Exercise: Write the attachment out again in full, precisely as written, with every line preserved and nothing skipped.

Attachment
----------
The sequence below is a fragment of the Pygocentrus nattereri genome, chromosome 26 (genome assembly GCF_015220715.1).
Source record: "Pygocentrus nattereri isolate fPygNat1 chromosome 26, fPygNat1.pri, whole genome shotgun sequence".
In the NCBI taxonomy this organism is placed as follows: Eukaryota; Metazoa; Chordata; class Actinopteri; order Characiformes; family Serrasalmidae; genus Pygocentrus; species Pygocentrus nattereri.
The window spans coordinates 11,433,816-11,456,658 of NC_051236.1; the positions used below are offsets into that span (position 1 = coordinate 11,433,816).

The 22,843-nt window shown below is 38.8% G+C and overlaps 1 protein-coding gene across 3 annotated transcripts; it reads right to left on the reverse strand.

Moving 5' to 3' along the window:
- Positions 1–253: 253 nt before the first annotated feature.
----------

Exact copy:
The sequence below is a fragment of the Pygocentrus nattereri genome, chromosome 26 (genome assembly GCF_015220715.1).
Source record: "Pygocentrus nattereri isolate fPygNat1 chromosome 26, fPygNat1.pri, whole genome shotgun sequence".
In the NCBI taxonomy this organism is placed as follows: Eukaryota; Metazoa; Chordata; class Actinopteri; order Characiformes; family Serrasalmidae; genus Pygocentrus; species Pygocentrus nattereri.
The window spans coordinates 11,433,816-11,456,658 of NC_051236.1; the positions used below are offsets into that span (position 1 = coordinate 11,433,816).

The 22,843-nt window shown below is 38.8% G+C and overlaps 1 protein-coding gene across 3 annotated transcripts; it reads right to left on the reverse strand.

Moving 5' to 3' along the window:
- Positions 1–253: 253 nt before the first annotated feature.